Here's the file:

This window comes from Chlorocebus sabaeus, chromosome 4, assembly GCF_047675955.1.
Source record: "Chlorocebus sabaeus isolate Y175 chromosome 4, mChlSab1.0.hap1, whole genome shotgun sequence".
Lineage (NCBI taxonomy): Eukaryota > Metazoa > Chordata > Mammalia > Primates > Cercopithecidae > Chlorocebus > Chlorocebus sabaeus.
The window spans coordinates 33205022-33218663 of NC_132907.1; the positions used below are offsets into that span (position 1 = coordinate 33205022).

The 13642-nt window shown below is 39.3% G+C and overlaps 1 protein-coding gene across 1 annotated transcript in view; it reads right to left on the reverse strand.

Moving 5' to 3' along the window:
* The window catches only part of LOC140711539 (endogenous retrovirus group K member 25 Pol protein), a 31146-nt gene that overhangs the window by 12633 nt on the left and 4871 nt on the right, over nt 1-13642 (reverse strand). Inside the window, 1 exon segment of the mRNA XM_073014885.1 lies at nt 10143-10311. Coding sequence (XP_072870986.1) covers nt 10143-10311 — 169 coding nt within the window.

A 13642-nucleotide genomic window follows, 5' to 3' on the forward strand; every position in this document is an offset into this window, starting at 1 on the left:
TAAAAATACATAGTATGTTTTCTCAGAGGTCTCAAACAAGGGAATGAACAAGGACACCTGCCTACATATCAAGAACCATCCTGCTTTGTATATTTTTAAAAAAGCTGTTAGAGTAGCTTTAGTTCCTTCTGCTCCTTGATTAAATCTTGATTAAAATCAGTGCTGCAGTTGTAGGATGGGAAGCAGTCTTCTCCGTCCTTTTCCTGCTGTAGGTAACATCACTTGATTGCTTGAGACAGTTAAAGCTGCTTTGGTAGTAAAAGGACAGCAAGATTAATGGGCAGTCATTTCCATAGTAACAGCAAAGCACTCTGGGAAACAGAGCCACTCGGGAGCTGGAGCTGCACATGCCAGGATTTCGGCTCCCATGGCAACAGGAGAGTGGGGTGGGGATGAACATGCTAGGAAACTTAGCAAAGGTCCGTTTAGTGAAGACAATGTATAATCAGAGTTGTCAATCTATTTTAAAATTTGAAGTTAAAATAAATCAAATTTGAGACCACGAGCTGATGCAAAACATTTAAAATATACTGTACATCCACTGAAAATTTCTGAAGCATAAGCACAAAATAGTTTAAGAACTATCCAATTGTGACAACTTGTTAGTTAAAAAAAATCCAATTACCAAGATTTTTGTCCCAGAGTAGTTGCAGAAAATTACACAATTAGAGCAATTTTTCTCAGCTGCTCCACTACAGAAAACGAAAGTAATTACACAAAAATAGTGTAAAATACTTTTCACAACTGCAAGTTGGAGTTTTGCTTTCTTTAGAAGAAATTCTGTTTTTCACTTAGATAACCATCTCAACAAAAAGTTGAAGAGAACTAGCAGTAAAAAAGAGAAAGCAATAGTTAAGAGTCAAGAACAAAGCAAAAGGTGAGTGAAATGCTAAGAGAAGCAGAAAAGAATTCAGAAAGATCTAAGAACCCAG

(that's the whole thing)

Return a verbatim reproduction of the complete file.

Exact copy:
This window comes from Chlorocebus sabaeus, chromosome 4, assembly GCF_047675955.1.
Source record: "Chlorocebus sabaeus isolate Y175 chromosome 4, mChlSab1.0.hap1, whole genome shotgun sequence".
Lineage (NCBI taxonomy): Eukaryota > Metazoa > Chordata > Mammalia > Primates > Cercopithecidae > Chlorocebus > Chlorocebus sabaeus.
The window spans coordinates 33205022-33218663 of NC_132907.1; the positions used below are offsets into that span (position 1 = coordinate 33205022).

The 13642-nt window shown below is 39.3% G+C and overlaps 1 protein-coding gene across 1 annotated transcript in view; it reads right to left on the reverse strand.

Moving 5' to 3' along the window:
* The window catches only part of LOC140711539 (endogenous retrovirus group K member 25 Pol protein), a 31146-nt gene that overhangs the window by 12633 nt on the left and 4871 nt on the right, over nt 1-13642 (reverse strand). Inside the window, 1 exon segment of the mRNA XM_073014885.1 lies at nt 10143-10311. Coding sequence (XP_072870986.1) covers nt 10143-10311 — 169 coding nt within the window.

A 13642-nucleotide genomic window follows, 5' to 3' on the forward strand; every position in this document is an offset into this window, starting at 1 on the left:
TAAAAATACATAGTATGTTTTCTCAGAGGTCTCAAACAAGGGAATGAACAAGGACACCTGCCTACATATCAAGAACCATCCTGCTTTGTATATTTTTAAAAAAGCTGTTAGAGTAGCTTTAGTTCCTTCTGCTCCTTGATTAAATCTTGATTAAAATCAGTGCTGCAGTTGTAGGATGGGAAGCAGTCTTCTCCGTCCTTTTCCTGCTGTAGGTAACATCACTTGATTGCTTGAGACAGTTAAAGCTGCTTTGGTAGTAAAAGGACAGCAAGATTAATGGGCAGTCATTTCCATAGTAACAGCAAAGCACTCTGGGAAACAGAGCCACTCGGGAGCTGGAGCTGCACATGCCAGGATTTCGGCTCCCATGGCAACAGGAGAGTGGGGTGGGGATGAACATGCTAGGAAACTTAGCAAAGGTCCGTTTAGTGAAGACAATGTATAATCAGAGTTGTCAATCTATTTTAAAATTTGAAGTTAAAATAAATCAAATTTGAGACCACGAGCTGATGCAAAACATTTAAAATATACTGTACATCCACTGAAAATTTCTGAAGCATAAGCACAAAATAGTTTAAGAACTATCCAATTGTGACAACTTGTTAGTTAAAAAAAATCCAATTACCAAGATTTTTGTCCCAGAGTAGTTGCAGAAAATTACACAATTAGAGCAATTTTTCTCAGCTGCTCCACTACAGAAAACGAAAGTAATTACACAAAAATAGTGTAAAATACTTTTCACAACTGCAAGTTGGAGTTTTGCTTTCTTTAGAAGAAATTCTGTTTTTCACTTAGATAACCATCTCAACAAAAAGTTGAAGAGAACTAGCAGTAAAAAAGAGAAAGCAATAGTTAAGAGTCAAGAACAAAGCAAAAGGTGAGTGAAATGCTAAGAGAAGCAGAAAAGAATTCAGAAAGATCTAAGAACCCAG